The Policy Response to the Biology and Psychology of Flu Pandemics
Every year the flu kills 500,000 on average world wide. Deaths occur typically in the very young and very old because these age groups do not have the immune reposes necessary to combat the disease. Higher death rates also occur in people with chronic illness and those that lack proper nutrition. About three times per century a more deadly form of the flu emerges. While we have not seen a pandemic virus occurring on that cycle recently, (there has not been a major pandemic since the 1968 Hong Kong Flu) if one were to emerge it could kill upwards of 50 million people.
The difference between an annual flu epidemic and a pandemic is the rate a virus is transmitted and mortality ratio. Its novelty is also a factor. In a typical year people will die from a variety of flu strands and many people that contract the virus may have been vaccinated with a similar type of flu or had previously been exposed and thus can combat the virus more easily. Also during a typical epidemic only 0.1% of people that contract the virus will die, whereas a severe virus would kill at least 2% of those infected and possible much more (maybe in the 20+% range). The sign of a pandemic is that vast majority of deaths occur in people 25-45 or 99% of death rate is of people under 65. These people die because of their immune response and the onset of severe mucus in the lungs (pneumonia). This last point is what set of the alert for the current strand of H1N1. As laboratory cases confirmed results of young and middle aged people the WTO became concerned.
Laboratory testing to confirm the strand of influenza takes time. While there is a suspected 2,500 cases in Mexico and approximately 170 deaths, the Secretaría de Salud (Secretary of Health) in Mexico has only been able to confirm 49 cases and 7 deaths which puts the mortality rate at 14% i.e. much higher then a normal year. If you take into account all possible cases it brings the motility rate below 7% in Mexico and just above the normal averages in the United States.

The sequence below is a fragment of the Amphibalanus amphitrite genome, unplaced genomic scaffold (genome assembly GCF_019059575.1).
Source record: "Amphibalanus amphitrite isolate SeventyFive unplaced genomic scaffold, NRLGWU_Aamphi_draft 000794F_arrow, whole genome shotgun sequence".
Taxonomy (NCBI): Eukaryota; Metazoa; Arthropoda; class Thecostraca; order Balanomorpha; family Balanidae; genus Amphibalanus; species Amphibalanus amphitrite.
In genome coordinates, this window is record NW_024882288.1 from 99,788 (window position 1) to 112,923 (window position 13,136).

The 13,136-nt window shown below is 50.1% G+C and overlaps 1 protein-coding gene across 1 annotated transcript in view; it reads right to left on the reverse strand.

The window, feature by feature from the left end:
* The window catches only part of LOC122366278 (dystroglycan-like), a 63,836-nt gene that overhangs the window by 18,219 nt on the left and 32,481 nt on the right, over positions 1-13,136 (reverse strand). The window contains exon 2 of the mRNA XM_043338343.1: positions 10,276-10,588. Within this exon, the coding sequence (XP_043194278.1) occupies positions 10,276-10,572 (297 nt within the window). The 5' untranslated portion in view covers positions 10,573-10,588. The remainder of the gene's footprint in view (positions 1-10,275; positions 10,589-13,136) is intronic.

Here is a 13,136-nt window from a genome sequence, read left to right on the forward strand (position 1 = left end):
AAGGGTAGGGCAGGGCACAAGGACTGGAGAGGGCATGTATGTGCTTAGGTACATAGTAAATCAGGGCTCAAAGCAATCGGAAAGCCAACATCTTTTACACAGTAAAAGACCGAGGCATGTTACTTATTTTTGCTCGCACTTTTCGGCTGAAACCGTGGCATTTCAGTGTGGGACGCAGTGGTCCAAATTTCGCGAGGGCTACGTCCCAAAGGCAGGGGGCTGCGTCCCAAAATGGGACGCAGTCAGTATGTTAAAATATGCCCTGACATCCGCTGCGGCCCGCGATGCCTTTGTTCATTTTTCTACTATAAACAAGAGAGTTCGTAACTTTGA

Part of the difference between the death ratio between Mexico and the United States could be due to the fact that developing countries in general have higher death rates. Or it is simply that more people in Mexico have been infected.
In addition researchers are questioning whether the current virus has the proper amino acids to make it deadly. The flu infects by binding to sugars on the surface of epithelial cells which are mainly found in the lungs of human (also the throat and nose). Flu cells need to be able to cleave glycosidic linkages.
Since flu is transmitted by the virus aerosolizing the humidity and temperature of the air influences transmission. Cold and/or wet weather increases the spread. It is generally believed that if the virus can be contained through the summer so a vaccination can be created it will not cause any problem.
The data and the reactions seem to be inconclusive or contradictive. While the scientific community is still out on whether the virus posses any risk policy makers have acted swiftly, mainly because of the chance of it turning into something major.
All school and public places are closed in Mexico City and the commercial district is scheduled to close Friday. This has consequences for the Mexican economy. I am wondering what is the full logic is behind these decisions.
The other issue is how people psychologically handle these situations. The idea of the onset of a pandemic can be very stressful for many people during a time of already concerning economic times. People also become more wary and less accepting of government action if multiple scares seem to be duds.
More extreme action is also very undesirable. If countries begin closing borders, needed supplies are cut of. Additional public stress is created and greater finical consequences can ensue. It is also ineffective since flu does not show symptoms in people immediately and contamination would have already occurred.